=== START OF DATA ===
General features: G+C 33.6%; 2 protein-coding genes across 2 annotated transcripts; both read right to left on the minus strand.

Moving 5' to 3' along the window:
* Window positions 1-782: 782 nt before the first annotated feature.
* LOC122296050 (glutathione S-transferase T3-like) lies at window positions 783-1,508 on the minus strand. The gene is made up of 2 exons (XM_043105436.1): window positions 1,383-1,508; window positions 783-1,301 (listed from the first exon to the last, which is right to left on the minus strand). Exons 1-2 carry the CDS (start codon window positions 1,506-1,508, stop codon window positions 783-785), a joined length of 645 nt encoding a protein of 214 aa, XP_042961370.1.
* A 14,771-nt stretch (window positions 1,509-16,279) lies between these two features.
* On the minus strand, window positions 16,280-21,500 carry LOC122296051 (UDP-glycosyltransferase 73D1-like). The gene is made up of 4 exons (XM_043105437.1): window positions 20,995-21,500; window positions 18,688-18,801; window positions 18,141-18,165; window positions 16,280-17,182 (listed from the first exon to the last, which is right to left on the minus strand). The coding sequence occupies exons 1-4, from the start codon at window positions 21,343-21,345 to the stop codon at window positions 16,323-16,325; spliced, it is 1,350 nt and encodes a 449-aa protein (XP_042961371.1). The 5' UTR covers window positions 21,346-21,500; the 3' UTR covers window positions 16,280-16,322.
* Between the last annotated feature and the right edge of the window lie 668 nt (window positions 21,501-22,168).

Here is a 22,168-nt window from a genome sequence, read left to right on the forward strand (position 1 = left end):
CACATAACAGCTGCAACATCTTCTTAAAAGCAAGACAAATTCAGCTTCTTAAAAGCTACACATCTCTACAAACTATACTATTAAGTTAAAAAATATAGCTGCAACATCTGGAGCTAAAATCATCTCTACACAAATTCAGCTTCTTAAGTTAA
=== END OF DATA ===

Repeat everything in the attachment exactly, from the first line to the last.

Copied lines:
General features: G+C 33.6%; 2 protein-coding genes across 2 annotated transcripts; both read right to left on the minus strand.

Moving 5' to 3' along the window:
* Window positions 1-782: 782 nt before the first annotated feature.
* LOC122296050 (glutathione S-transferase T3-like) lies at window positions 783-1,508 on the minus strand. The gene is made up of 2 exons (XM_043105436.1): window positions 1,383-1,508; window positions 783-1,301 (listed from the first exon to the last, which is right to left on the minus strand). Exons 1-2 carry the CDS (start codon window positions 1,506-1,508, stop codon window positions 783-785), a joined length of 645 nt encoding a protein of 214 aa, XP_042961370.1.
* A 14,771-nt stretch (window positions 1,509-16,279) lies between these two features.
* On the minus strand, window positions 16,280-21,500 carry LOC122296051 (UDP-glycosyltransferase 73D1-like). The gene is made up of 4 exons (XM_043105437.1): window positions 20,995-21,500; window positions 18,688-18,801; window positions 18,141-18,165; window positions 16,280-17,182 (listed from the first exon to the last, which is right to left on the minus strand). The coding sequence occupies exons 1-4, from the start codon at window positions 21,343-21,345 to the stop codon at window positions 16,323-16,325; spliced, it is 1,350 nt and encodes a 449-aa protein (XP_042961371.1). The 5' UTR covers window positions 21,346-21,500; the 3' UTR covers window positions 16,280-16,322.
* Between the last annotated feature and the right edge of the window lie 668 nt (window positions 21,501-22,168).

Here is a 22,168-nt window from a genome sequence, read left to right on the forward strand (position 1 = left end):
CACATAACAGCTGCAACATCTTCTTAAAAGCAAGACAAATTCAGCTTCTTAAAAGCTACACATCTCTACAAACTATACTATTAAGTTAAAAAATATAGCTGCAACATCTGGAGCTAAAATCATCTCTACACAAATTCAGCTTCTTAAGTTAA